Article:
3. Fascinating to read about the quilt repair. Before I even got to the part where you hit upon a solution, I was thinking "just patch over it." I recently pinned a photo of a very old woman doing just that with an old quilt recently. I never would have thought of it otherwise. Makes me think that how it was done way back when. And the quilt was "shifty" you say? Well, you know I read that wrong the first go-round, tee-hee.

    Cute outfit for Emmy!

  4. Wow you are one productive person. I love the outfit you made and she is a doll. Your solution to fixing the quilt was great. I have a couple that I need to fix and I think that just might work.

  5. Sarah, your list of stuff you have completed BLOWS MY MIND! You are WONDER WOMAN to do all the stuff you do and still have time for hubby, kids, ministry needs, and your grands too! You are amazing and love the details you shared on the quilt repair... would love to see more on this as you progress... and I also read EVERY WORD of your post.. thanks for blogging all your victories this week :)
    As for me I am hand quilting table toppers for Christmas present and enjoying all the pretty stitches that will be more noticed on this smaller piece... no pressure right?? lol Have a great week and enjoy time with family too! Kathi

  6. I'm impressed with your antique repair, Sarah. You should join us in the Tennessee Quilt Study Group. I'll be happy to put you on the contact list if you are interested.

  7. Love the antique quilt. Great idea to call your friend. Sounds like my hubby, i use him for a sounding board when ideas don't work the way i want. I love the older quilts, pity it's wearing thin.

  8. great repair work, Sarah. Emmy's little outfit is so cute wish I had enough time to make my great niece one, but I think she'll have to settle for a pillowcase dress and store bought leggings and shirt (lives up north). Does your friends quilt (#2) have a name? I like that pattern.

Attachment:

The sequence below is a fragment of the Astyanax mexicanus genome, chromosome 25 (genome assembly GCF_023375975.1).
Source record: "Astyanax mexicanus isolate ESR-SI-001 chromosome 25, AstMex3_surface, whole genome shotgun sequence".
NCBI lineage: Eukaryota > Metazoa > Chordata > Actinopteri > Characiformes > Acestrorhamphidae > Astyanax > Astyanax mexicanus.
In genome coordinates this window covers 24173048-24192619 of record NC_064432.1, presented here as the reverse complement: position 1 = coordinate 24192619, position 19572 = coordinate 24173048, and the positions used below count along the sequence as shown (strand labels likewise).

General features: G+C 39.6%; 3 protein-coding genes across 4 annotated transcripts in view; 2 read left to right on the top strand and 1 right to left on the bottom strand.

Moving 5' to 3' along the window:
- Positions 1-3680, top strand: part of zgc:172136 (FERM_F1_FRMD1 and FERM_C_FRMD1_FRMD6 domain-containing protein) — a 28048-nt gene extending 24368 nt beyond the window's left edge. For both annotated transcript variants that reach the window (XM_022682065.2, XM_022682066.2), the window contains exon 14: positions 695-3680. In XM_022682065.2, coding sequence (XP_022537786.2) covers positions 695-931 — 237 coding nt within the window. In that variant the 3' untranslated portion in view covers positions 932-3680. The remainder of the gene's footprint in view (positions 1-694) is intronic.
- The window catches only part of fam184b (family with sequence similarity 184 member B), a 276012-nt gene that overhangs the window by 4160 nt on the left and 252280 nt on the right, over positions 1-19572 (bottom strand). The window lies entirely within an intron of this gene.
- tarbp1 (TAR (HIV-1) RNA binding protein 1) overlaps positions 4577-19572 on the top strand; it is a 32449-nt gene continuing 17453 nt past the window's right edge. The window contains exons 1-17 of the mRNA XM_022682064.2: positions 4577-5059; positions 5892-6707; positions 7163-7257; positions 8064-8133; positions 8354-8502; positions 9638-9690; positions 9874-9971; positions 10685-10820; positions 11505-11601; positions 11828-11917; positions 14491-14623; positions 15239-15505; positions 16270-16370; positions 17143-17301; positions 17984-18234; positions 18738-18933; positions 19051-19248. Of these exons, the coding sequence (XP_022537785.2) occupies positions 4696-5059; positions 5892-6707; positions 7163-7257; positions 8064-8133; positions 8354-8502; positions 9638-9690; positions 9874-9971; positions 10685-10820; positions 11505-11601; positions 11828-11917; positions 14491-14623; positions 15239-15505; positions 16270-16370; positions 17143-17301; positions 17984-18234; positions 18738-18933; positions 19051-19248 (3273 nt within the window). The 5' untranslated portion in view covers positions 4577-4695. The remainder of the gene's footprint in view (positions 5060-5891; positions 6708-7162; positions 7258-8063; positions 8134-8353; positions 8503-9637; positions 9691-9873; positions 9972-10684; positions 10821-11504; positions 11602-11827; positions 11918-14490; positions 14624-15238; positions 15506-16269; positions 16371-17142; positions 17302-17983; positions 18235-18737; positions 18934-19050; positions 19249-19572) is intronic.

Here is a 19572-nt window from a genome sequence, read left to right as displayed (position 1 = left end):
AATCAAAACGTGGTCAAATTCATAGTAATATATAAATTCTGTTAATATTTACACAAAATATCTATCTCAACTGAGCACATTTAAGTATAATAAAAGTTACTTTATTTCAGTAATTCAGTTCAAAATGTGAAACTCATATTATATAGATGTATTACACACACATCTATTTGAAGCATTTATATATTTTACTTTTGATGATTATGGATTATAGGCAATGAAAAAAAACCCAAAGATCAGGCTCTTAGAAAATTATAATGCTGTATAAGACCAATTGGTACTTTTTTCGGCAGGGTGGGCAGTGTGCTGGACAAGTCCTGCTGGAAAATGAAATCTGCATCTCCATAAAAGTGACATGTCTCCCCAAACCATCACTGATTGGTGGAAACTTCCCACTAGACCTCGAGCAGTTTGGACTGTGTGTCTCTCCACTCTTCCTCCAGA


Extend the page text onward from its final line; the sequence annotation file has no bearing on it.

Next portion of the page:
9. Ahhh! You made the cutest romper and ruffle pants out of my favoritest fabric ever!!!

    And good job on the repair. I've been slowly repairing an antique and it's hard work.

  10. From a historic preservation view your repair solution is brilliant. It preserves and protects what is left of the original under the new fabric. Nothing is taken away and the repair can be reversed if necessary. Whoop Whoop for you! (from a museum curator's mother)

  11. Your quilt repair is fascinating. You did a great job with it.

  12. You are amazing! Love the antique star quilt. Bless you for making it live on. janita

  13. What would we do without our lists to keep us on task! I usually have some that make it the next week and then again the nest week! I keep it on the list to keep it alive in my brain. Emma's outfit is darling! Kudos to you doing repair work on a quilt. I have one that needs to be repaired and yet to think about accomplishing that. Thanks for the inspiration.

  14. Yeah to you for figuring out the fix for that quilt. I know your hard work will be so appreciated.


Comments make me smile!! If you want a PDF of a pattern, PLEASE leave your email address in your comment, or email me directly at salliesue57 (at) gmail (dot) com!